The best iPads for 2023: How to pick the best Apple tablet for you
Apple’s iPad lineup is both more interesting and more complicated than it’s been in years. After last year’s launch of the 10th-generation iPad and the M2-powered iPad Pro, Apple now sells three tablets in the 11-inch range that pack broadly similar designs but have key differences when it comes to internal components and accessory support. The 2021 10.2-inch iPad remains for sale, but seemingly targets a different market than its “next-generation” successor of the same name, which comes in at a higher price. The iPad mini is still doing its thing, too.
If you’re confused about which may be the best iPad to buy, you’re not alone. Deciding on a new iPad isn’t as cut-and-dry as it has been in the past with new features and functionality, plus larger screens in the mix. We’re here to break down the pros and cons, detail how they compare to each other and help make your decision a bit easier with our top picks for the best iPad.
Of the six iPad models currently on sale, the iPad Air is the closest to being universally appealing. We gave it a score of 90 in our review of the most recent edition: It has the same elegant and comfortable design language as the iPad Pro while costing less, with a bright, sharp and accurate 10.9-inch display surrounded by thin bezels and flat edges. It comes with a USB-C port, similar to what you’d find on a MacBook and many other non-iPhone devices, and while it’s not a Thunderbolt connection as on the iPad Pro, simply being able to charge the Air with the same cable you use with your other gadgets is a plus.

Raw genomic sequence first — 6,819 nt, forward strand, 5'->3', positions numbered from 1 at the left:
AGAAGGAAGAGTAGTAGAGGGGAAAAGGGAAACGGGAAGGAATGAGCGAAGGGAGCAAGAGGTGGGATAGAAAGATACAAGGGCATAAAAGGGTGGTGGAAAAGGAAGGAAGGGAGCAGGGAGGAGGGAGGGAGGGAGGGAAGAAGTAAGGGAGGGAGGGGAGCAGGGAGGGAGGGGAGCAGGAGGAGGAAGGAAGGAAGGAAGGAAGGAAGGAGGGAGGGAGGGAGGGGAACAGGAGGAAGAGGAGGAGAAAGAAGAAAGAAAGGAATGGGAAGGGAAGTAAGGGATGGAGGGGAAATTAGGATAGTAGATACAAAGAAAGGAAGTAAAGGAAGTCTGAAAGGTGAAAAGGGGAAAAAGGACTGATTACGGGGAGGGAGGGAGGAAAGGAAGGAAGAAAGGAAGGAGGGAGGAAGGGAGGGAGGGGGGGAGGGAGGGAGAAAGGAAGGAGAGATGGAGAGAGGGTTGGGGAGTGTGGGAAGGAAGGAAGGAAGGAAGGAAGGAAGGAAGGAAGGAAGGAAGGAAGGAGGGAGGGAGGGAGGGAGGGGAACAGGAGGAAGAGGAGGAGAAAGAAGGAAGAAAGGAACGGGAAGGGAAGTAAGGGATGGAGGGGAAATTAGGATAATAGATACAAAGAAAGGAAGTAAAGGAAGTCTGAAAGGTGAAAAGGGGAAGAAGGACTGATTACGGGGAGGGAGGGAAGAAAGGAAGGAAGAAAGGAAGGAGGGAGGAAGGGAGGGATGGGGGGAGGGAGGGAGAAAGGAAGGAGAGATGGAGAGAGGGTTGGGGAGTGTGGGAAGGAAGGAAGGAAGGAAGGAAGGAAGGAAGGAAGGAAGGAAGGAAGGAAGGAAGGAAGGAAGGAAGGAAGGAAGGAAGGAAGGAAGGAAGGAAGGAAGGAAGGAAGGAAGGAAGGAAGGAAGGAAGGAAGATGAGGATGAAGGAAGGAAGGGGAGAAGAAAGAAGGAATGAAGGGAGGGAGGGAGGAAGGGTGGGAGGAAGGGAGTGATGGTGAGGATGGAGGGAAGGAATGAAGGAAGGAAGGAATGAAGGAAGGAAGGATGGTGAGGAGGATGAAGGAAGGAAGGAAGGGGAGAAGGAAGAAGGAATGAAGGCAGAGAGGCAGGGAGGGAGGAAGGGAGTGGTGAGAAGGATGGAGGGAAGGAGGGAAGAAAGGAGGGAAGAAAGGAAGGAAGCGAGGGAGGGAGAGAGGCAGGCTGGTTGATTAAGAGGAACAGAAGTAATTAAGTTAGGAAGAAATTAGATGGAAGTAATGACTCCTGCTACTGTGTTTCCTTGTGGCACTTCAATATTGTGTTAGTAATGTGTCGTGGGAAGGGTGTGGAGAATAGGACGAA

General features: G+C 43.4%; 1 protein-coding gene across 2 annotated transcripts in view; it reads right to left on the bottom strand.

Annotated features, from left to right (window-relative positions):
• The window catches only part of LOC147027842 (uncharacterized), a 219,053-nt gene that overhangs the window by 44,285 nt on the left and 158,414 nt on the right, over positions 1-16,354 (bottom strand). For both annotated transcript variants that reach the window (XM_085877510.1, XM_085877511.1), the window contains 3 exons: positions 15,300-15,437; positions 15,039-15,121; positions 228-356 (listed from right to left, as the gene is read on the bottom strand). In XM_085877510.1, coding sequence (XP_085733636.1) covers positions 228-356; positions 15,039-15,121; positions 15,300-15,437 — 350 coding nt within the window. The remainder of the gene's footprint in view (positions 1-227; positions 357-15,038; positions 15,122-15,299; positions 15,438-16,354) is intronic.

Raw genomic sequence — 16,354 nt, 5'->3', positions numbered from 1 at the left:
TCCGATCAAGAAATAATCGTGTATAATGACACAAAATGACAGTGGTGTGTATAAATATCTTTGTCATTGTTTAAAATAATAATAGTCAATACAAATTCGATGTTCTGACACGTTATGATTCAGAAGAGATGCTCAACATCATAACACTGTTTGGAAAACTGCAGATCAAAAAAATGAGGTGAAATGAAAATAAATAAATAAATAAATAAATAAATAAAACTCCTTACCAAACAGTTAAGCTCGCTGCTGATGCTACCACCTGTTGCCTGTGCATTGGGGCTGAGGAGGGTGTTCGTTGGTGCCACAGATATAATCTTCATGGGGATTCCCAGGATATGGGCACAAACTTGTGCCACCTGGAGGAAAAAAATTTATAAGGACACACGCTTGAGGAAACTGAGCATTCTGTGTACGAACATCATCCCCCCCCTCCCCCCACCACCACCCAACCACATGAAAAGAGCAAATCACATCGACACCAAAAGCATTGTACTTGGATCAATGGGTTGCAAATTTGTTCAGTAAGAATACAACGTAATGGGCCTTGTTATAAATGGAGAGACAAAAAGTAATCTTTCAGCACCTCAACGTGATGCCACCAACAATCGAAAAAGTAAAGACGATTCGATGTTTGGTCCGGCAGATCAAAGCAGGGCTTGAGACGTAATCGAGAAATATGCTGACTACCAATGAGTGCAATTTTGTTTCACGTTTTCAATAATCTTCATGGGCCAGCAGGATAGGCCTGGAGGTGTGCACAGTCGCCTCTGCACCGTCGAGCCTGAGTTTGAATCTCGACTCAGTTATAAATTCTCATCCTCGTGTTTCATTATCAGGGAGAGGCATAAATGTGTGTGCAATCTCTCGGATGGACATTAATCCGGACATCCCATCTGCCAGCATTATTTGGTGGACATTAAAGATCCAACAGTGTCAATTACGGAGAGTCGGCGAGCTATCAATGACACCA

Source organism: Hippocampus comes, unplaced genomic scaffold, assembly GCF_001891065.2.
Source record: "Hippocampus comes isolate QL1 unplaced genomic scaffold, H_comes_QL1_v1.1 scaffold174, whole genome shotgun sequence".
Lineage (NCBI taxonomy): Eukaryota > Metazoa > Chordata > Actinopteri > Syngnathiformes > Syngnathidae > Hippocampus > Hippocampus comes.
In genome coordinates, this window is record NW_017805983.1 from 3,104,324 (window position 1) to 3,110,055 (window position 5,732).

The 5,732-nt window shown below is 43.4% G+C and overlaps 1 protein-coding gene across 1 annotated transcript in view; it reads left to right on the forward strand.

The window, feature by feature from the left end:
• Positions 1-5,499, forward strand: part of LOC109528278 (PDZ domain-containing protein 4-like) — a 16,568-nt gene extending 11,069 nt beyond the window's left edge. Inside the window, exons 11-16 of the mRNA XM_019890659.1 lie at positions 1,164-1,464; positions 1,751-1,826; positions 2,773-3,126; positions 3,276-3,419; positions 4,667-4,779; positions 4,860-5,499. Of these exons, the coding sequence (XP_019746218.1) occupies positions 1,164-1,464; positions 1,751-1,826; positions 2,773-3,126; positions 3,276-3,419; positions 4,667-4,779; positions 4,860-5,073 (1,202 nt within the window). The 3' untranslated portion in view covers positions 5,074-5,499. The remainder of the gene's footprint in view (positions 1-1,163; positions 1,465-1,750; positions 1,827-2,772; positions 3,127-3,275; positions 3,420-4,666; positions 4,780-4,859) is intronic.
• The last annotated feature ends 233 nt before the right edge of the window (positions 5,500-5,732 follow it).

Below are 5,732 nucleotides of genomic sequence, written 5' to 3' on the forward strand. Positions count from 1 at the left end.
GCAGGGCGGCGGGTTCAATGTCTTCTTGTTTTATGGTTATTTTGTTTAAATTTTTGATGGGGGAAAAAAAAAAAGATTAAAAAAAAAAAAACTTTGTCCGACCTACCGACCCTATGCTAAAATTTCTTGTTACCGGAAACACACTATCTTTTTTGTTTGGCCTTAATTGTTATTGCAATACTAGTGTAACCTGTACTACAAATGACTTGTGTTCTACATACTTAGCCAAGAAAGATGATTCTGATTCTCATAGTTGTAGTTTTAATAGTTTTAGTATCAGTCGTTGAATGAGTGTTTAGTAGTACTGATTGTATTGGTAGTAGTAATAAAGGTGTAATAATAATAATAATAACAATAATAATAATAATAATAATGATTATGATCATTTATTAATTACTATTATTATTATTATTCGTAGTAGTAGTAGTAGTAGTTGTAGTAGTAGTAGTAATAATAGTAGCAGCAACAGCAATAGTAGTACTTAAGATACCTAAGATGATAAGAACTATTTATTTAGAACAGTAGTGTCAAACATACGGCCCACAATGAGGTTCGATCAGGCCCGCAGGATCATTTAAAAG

Apple refreshed the Air in 2022 with its M1 system-on-a-chip, which is the same silicon found in the entry-level MacBook Air. This isn’t Apple’s newest SoC, but it’s still more than powerful enough for virtually any task you can throw at it, and an increasing number of iPadOS features are exclusive to M-series chips.
Its design has grown dated, but the 10.2-inch iPad still succeeds at most of the things a good tablet should do well.
The iPad Air is also compatible with Apple’s best accessories, including the second-generation Pencil stylus and the (excellent) Magic Keyboard, just like the 11-inch iPad Pro. These add a good bit of cost to the bottom line, but for digital artists or frequent typers, they’re there
The middle of Apple’s iPad lineup is a bit congested. If you need more than the Air’s default 64GB of storage, you might as well step up to the 11-inch iPad Pro, which starts at 128GB and packs a better 120 Hz display and M2 chip for not much more than a higher-capacity Air. (The display on the 2021 iPad Pro is better, too.) The new 10.9-inch iPad isn’t bad, either, but with its non-laminated display and lacking accessory support, it’s a harder sell unless you see it on deep discount. Still, while it’s not cheap, the iPad Air is Apple’s best blend of price and performance for most.